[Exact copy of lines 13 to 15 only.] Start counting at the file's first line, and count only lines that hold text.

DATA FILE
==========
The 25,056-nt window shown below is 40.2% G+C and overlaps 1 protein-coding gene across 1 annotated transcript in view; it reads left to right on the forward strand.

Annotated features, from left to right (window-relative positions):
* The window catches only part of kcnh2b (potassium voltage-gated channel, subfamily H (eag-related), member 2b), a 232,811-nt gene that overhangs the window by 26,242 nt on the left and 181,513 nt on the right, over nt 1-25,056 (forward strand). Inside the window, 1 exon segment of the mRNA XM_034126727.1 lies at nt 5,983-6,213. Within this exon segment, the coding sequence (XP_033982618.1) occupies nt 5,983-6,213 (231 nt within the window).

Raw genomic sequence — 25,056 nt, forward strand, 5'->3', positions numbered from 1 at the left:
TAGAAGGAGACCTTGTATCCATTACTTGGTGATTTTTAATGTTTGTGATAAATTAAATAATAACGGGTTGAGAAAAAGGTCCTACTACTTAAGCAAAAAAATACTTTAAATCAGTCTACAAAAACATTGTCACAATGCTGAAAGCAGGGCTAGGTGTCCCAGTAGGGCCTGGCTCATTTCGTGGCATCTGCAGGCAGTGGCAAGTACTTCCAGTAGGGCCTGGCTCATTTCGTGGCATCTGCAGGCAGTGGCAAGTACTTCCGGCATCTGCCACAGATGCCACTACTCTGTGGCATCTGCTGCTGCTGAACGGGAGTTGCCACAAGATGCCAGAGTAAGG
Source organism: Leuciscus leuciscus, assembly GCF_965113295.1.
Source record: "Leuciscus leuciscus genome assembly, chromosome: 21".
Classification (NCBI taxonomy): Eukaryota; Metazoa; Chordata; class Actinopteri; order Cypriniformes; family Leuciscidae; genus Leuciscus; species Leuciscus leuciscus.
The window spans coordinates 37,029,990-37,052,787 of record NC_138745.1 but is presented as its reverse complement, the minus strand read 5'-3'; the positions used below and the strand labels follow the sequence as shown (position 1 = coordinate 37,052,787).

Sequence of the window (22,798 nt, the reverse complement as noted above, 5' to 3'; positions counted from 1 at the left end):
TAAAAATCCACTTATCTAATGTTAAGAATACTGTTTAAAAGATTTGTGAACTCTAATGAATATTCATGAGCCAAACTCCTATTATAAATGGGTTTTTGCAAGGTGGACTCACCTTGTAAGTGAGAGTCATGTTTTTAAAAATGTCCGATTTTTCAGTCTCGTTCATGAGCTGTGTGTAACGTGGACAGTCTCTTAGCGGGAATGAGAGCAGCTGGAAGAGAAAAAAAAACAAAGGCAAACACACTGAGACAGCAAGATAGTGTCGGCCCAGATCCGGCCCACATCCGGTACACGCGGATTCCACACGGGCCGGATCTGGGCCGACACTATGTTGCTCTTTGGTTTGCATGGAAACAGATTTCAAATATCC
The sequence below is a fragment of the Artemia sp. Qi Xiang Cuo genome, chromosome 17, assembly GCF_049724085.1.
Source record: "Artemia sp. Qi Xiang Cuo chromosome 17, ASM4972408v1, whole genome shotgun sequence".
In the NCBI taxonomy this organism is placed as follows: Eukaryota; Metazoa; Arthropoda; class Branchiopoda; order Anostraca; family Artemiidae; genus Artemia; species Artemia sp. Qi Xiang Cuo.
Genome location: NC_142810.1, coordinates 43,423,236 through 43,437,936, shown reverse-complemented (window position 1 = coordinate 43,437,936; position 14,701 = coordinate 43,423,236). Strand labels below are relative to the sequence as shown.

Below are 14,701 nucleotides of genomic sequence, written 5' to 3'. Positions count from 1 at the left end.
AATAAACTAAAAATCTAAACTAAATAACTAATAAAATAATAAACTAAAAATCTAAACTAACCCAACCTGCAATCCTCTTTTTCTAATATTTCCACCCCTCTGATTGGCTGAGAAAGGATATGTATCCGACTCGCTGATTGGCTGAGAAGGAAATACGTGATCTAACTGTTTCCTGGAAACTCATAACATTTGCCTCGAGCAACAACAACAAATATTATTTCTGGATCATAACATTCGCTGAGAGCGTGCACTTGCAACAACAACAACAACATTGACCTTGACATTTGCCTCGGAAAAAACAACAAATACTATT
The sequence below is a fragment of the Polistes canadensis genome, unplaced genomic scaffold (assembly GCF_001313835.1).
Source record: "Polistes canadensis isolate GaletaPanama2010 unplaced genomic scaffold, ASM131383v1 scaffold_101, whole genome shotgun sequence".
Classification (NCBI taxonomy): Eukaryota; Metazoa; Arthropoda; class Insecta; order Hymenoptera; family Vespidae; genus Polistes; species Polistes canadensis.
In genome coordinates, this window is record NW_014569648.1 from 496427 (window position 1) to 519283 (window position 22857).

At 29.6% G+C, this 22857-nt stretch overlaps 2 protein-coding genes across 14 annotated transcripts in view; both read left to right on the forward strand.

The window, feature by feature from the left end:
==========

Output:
Source record: "Artemia sp. Qi Xiang Cuo chromosome 17, ASM4972408v1, whole genome shotgun sequence".
In the NCBI taxonomy this organism is placed as follows: Eukaryota; Metazoa; Arthropoda; class Branchiopoda; order Anostraca; family Artemiidae; genus Artemia; species Artemia sp. Qi Xiang Cuo.
Genome location: NC_142810.1, coordinates 43,423,236 through 43,437,936, shown reverse-complemented (window position 1 = coordinate 43,437,936; position 14,701 = coordinate 43,423,236). Strand labels below are relative to the sequence as shown.